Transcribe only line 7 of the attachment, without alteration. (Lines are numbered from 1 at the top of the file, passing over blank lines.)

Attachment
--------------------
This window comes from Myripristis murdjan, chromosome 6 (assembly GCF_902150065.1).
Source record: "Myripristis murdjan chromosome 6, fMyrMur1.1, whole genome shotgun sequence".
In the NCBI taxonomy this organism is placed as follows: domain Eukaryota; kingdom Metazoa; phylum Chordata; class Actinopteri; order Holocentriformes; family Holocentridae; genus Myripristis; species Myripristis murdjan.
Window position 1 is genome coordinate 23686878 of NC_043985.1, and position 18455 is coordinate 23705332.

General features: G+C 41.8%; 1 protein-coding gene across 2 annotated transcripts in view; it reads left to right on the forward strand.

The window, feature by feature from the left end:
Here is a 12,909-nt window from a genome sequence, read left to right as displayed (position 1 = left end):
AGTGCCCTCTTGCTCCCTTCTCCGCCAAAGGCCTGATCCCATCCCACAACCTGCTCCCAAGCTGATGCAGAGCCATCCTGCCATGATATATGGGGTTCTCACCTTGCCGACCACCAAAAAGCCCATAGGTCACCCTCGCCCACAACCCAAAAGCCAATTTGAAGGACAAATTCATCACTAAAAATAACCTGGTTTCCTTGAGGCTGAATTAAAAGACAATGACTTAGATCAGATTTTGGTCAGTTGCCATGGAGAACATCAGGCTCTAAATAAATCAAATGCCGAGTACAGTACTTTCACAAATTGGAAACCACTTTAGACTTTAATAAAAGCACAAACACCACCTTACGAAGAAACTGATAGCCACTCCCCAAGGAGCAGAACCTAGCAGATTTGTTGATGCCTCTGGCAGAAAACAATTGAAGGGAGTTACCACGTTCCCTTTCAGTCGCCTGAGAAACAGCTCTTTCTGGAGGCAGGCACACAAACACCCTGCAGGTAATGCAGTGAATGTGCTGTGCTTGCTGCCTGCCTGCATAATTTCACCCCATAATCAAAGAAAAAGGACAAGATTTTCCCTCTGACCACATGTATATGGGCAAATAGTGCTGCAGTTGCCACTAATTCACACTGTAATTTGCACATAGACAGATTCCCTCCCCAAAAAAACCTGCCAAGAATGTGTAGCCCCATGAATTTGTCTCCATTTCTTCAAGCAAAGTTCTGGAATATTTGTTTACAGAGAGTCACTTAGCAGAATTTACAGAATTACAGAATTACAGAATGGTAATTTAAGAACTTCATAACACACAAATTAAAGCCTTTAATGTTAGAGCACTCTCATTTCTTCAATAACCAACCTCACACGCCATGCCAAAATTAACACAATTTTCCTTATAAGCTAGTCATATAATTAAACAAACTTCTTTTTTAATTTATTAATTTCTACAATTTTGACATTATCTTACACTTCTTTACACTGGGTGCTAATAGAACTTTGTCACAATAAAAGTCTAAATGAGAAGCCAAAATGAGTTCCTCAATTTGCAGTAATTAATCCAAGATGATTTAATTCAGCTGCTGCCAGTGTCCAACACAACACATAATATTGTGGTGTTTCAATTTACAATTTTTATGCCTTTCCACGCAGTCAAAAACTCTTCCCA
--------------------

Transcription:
Here is a 12,909-nt window from a genome sequence, read left to right as displayed (position 1 = left end):